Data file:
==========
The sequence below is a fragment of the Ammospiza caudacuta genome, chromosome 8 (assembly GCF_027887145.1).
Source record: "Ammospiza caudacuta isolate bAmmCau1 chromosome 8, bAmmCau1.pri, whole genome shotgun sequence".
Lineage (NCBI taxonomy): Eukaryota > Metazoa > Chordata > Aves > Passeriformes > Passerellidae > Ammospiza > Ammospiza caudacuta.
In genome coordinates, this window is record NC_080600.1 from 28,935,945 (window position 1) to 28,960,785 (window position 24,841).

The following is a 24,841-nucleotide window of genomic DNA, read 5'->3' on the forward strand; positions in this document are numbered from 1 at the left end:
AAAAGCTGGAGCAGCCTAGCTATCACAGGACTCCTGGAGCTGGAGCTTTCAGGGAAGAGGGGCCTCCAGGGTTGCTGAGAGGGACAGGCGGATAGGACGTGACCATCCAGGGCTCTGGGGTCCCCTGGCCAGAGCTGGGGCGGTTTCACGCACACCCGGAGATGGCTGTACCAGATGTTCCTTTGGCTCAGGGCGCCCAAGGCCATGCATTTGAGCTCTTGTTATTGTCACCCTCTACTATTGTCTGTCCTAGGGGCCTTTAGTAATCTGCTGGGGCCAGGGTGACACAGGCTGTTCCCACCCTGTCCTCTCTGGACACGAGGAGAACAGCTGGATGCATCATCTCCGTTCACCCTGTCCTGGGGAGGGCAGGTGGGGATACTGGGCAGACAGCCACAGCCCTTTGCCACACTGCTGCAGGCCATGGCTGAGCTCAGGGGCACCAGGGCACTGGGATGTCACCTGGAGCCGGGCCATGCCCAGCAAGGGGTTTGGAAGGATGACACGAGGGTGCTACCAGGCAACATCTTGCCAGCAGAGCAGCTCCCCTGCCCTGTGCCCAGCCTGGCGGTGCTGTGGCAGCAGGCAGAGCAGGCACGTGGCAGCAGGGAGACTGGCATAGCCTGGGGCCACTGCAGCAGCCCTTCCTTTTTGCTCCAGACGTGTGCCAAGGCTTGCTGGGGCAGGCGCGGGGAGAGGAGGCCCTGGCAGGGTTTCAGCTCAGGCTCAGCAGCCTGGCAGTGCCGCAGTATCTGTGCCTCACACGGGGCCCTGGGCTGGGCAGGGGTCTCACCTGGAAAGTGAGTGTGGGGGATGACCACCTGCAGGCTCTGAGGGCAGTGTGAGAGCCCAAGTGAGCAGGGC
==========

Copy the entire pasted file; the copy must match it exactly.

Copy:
The sequence below is a fragment of the Ammospiza caudacuta genome, chromosome 8 (assembly GCF_027887145.1).
Source record: "Ammospiza caudacuta isolate bAmmCau1 chromosome 8, bAmmCau1.pri, whole genome shotgun sequence".
Lineage (NCBI taxonomy): Eukaryota > Metazoa > Chordata > Aves > Passeriformes > Passerellidae > Ammospiza > Ammospiza caudacuta.
In genome coordinates, this window is record NC_080600.1 from 28,935,945 (window position 1) to 28,960,785 (window position 24,841).

The following is a 24,841-nucleotide window of genomic DNA, read 5'->3' on the forward strand; positions in this document are numbered from 1 at the left end:
AAAAGCTGGAGCAGCCTAGCTATCACAGGACTCCTGGAGCTGGAGCTTTCAGGGAAGAGGGGCCTCCAGGGTTGCTGAGAGGGACAGGCGGATAGGACGTGACCATCCAGGGCTCTGGGGTCCCCTGGCCAGAGCTGGGGCGGTTTCACGCACACCCGGAGATGGCTGTACCAGATGTTCCTTTGGCTCAGGGCGCCCAAGGCCATGCATTTGAGCTCTTGTTATTGTCACCCTCTACTATTGTCTGTCCTAGGGGCCTTTAGTAATCTGCTGGGGCCAGGGTGACACAGGCTGTTCCCACCCTGTCCTCTCTGGACACGAGGAGAACAGCTGGATGCATCATCTCCGTTCACCCTGTCCTGGGGAGGGCAGGTGGGGATACTGGGCAGACAGCCACAGCCCTTTGCCACACTGCTGCAGGCCATGGCTGAGCTCAGGGGCACCAGGGCACTGGGATGTCACCTGGAGCCGGGCCATGCCCAGCAAGGGGTTTGGAAGGATGACACGAGGGTGCTACCAGGCAACATCTTGCCAGCAGAGCAGCTCCCCTGCCCTGTGCCCAGCCTGGCGGTGCTGTGGCAGCAGGCAGAGCAGGCACGTGGCAGCAGGGAGACTGGCATAGCCTGGGGCCACTGCAGCAGCCCTTCCTTTTTGCTCCAGACGTGTGCCAAGGCTTGCTGGGGCAGGCGCGGGGAGAGGAGGCCCTGGCAGGGTTTCAGCTCAGGCTCAGCAGCCTGGCAGTGCCGCAGTATCTGTGCCTCACACGGGGCCCTGGGCTGGGCAGGGGTCTCACCTGGAAAGTGAGTGTGGGGGATGACCACCTGCAGGCTCTGAGGGCAGTGTGAGAGCCCAAGTGAGCAGGGC